Strawberry season is good for cash flow but hard on our backs. Do you have any ideas to help with our picking efficiency and sore backs?
Lou in Barnardsville
We grow several types of fruit but no strawberries so far. We do lots of transplanting which raises similar problems. When we started years ago, Karen and I were the entire workforce so transplanting often took hours. I found I was speedy for about an hour, then my efficiency dropped off over the next several hours as sore muscles made themselves known.
Several years ago I wrote a piece on a tool that we cobbled together with two wheelbarrow tires and scrap wood from the barn. While it is focused on transplanting, I suspect it could be adapted to strawberry harvest. That article is here and the device is pictured below. The operator leans back on the sloping board with most of her weight on the wheels but one foot in each bed for balance. Transplant sites for two feet on either side are in easy reach. I transplanted a circle and then rolled forward to do the next circle of transplants. The fabric and working downhill make it fairly easy to roll, even on freshly tilled ground.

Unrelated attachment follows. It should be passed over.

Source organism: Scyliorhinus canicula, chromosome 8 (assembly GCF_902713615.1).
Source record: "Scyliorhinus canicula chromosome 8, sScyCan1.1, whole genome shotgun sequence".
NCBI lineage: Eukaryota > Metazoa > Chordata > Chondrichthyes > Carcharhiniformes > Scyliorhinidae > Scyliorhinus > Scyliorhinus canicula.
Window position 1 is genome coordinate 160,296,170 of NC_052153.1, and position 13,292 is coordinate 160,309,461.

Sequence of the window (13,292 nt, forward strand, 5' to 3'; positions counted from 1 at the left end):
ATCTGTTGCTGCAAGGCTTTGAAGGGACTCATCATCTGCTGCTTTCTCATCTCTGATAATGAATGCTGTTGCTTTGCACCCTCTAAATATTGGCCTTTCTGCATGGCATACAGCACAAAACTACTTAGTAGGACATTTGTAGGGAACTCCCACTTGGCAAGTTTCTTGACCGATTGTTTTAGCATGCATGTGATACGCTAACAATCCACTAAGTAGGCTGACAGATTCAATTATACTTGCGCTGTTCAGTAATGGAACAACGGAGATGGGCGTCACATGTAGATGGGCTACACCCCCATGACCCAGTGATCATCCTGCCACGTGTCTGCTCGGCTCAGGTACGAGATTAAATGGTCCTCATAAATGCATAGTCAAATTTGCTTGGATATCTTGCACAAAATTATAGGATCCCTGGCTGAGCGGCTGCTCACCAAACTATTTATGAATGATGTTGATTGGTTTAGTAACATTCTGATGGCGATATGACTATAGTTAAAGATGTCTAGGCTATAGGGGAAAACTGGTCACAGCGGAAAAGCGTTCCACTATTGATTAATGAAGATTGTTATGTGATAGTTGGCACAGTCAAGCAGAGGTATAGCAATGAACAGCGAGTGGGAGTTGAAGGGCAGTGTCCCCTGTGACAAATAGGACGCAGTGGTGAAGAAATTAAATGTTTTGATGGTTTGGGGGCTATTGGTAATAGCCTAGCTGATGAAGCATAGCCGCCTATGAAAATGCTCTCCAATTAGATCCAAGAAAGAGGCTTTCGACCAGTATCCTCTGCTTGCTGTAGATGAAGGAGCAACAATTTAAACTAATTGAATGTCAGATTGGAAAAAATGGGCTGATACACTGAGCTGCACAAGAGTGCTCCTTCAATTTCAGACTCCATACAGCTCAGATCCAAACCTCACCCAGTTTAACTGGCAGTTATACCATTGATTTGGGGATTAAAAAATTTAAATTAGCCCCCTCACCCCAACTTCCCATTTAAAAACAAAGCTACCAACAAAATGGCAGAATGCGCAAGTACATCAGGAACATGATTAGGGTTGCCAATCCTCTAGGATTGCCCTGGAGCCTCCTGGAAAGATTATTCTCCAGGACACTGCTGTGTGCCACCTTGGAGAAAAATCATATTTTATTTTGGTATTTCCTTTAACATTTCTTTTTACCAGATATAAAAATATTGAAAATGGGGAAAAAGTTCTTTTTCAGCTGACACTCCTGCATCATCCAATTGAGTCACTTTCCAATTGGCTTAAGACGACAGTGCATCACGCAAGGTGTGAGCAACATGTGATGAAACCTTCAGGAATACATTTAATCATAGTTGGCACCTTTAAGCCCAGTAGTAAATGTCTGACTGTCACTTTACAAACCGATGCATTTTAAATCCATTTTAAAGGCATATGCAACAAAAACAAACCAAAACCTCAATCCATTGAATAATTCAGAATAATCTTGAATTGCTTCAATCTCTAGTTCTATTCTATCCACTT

We have a crew of 4-5 now, so we usually finish transplanting in an hour or so. The machine usually sits in the packing shed. As I recall, the cost was about three hours in the shop and fifty dollars in parts.
Another article on ergonomics touches on stretching and a similar cart from the University of Wisconsin.
It features garden cart wheels that straddle the bed with a low seat and forward outrigger. The operator rolls it forward by rolling the two wheels with their hands. The authors estimate a cost of $150. The operator sits upright but is close to the beds. More details here.
I did a quick search of the web for related products. This one is electric powered with lights so you can pick all night long. The operator lies face down so they can also take a little nap in the middle of the night. It was reportedly about $3000 in 2011. Here are two links: one and two.
Lots of do-it-yourself options are on the web. The one below is a tricycle with stereo music and kitchen chair from Australia.
Another is a face down, electric-driven picker for $50 plus the time to make it.
Here is a face down pedal-powered version which looks fairly comfortable.
This one from Gowinta Farms in Australia is a sidesaddle bike style aid.
Several tractor-scale versions exist, some with conveyor belts. I assume they can be scaled down for a smaller crew. The two below have space for ten workers and also need a tractor driver.
Happy picking. Blueberry season starts shortly.
Tom Elmore is co-owner and operator of Thatchmore Farm in Leicester NC. He has grown certified organic fruits and vegetables for 25 years and serves on the Boards of the NC Greenhouse Vegetable Growers Association and the Organic Growers School.